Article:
The fiscal cliff and retirement plans: ‘caps on deductions’

The fiscal cliff and retirement plans: 'caps on deductions'

We have written several times about proposals to change the Tax Code and the effect of such proposals on, e.g., 401(k) plan participants. There is currently talk, in connection with ‘avoiding the fiscal cliff,’ of ‘capping’ retirement savings tax benefits, generally in connection with a broader cap on tax deductions or tax preferences or tax expenditures. In this article we consider, first, some of the conceptual problems that such a cap would present, and, second, how a cap might affect participants.

Background — caps generally

There is, generally, a lot of discussion (as of this writing, mainly from Republicans) about raising revenues by ‘capping deductions.’ Governor Romney suggested (possibly) capping deductions at $50,000. More recently (and post-election) there is talk of a $25,000 cap or, alternatively, a cap equal to 15% of income.

A different sort of proposal — in effect, a cap on (or reduction of the value of) tax preferences generally — was put forward in the Administration’s FY2013 budget (published in February, 2012). It called for a reduction in the value of itemized deductions and other tax preferences, including retirement savings tax incentives, to 28% for joint filers with income over $250,000.

These sorts of proposals address broad tax policy — reducing the total tax benefits taxpayers (generally, high income/high deduction taxpayers) can get. There has also been talk of specifically capping retirement savings tax incentives. For the most part these proposals have been vague, e.g., the Simpson-Bowles proposal to “cap tax-preferred contributions to the lower of $20,000 or 20% of income.”

Technical issues

With respect to retirement savings tax incentives, each of these approaches presents technical issues that may affect the end result.

First, what do you do about defined benefit plans? Contributions to defined contribution plans are allocated to individual accounts, but DB contributions aren’t. Applying an individual taxpayer ‘deduction cap’ to DB benefits (or contributions) would present daunting conceptual and technical challenges, and no one has suggested doing so. But capping only contributions to DC plans seems to be more a ‘tax on plan type’ than a reduction in retirement savings tax benefits.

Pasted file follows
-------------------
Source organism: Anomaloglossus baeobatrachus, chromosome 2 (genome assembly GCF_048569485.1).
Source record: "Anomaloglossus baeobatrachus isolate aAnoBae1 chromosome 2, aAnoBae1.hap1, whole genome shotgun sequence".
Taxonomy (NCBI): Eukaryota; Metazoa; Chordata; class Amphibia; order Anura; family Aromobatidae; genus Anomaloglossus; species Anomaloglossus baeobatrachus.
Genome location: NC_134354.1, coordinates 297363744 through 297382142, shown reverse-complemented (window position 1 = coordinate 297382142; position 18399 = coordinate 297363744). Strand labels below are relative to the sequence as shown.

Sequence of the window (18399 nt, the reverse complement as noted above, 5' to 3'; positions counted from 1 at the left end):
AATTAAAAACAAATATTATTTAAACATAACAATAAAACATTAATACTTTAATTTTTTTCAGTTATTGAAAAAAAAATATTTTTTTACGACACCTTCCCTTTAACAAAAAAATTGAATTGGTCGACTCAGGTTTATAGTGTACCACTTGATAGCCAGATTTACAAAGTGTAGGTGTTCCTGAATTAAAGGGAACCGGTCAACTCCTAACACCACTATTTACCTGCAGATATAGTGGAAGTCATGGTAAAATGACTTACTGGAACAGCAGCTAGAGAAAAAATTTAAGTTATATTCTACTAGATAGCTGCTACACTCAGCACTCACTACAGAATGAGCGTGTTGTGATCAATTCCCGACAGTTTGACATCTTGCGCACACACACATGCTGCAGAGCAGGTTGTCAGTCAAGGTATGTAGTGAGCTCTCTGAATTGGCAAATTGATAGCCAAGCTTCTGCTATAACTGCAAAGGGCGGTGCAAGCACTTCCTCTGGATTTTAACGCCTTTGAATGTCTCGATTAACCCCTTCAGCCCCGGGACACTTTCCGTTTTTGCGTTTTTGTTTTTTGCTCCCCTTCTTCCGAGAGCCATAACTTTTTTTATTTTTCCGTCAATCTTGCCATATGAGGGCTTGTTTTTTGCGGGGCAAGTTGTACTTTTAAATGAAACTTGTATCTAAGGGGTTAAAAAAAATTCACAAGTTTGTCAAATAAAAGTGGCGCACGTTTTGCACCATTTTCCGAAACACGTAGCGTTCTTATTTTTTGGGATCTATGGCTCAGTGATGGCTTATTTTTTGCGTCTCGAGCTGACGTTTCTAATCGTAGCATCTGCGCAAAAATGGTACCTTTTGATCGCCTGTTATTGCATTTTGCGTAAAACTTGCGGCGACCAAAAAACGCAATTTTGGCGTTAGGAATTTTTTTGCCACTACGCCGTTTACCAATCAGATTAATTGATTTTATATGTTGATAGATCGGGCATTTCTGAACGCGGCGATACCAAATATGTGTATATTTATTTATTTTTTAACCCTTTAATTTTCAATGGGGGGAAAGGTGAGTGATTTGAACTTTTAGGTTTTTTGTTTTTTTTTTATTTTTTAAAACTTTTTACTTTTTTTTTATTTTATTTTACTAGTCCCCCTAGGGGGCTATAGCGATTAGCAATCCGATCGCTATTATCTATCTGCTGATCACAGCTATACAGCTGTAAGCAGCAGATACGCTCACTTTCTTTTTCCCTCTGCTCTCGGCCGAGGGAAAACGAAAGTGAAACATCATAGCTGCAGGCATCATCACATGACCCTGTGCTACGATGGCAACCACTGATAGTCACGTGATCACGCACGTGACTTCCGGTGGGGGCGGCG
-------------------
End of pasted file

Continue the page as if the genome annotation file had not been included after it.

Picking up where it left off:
The latter point is worth emphasizing. By what theory does it make sense to (in effect) tax DC benefits at a higher rate than DB benefits? There are some that think that DB plans are better and fairer, but there are others who think DC plans are better and fairer. Should Congress be picking sides in this fight?

Second, how would you implement a cap that included defined contribution plan tax benefits? The idea of ‘reducing tax preferences’ for DC plans seems relatively intuitive, but it does not fit automatically into, e.g., a rule that says: total deductions can’t exceed $25,000. Participants don’t take deductions for DC contributions. You could provide that allocations to a participant’s account count against the $25,000 limit on deductions — but what if the account doesn’t vest?

This approach — counting DC contributions as deductions — might work for 401(k) contributions. In effect, you could give the participant a choice between taking a deduction for mortgage interest or contributing to the 401(k) plan. But the mechanics are a lot more awkward for non-401(k) contributions.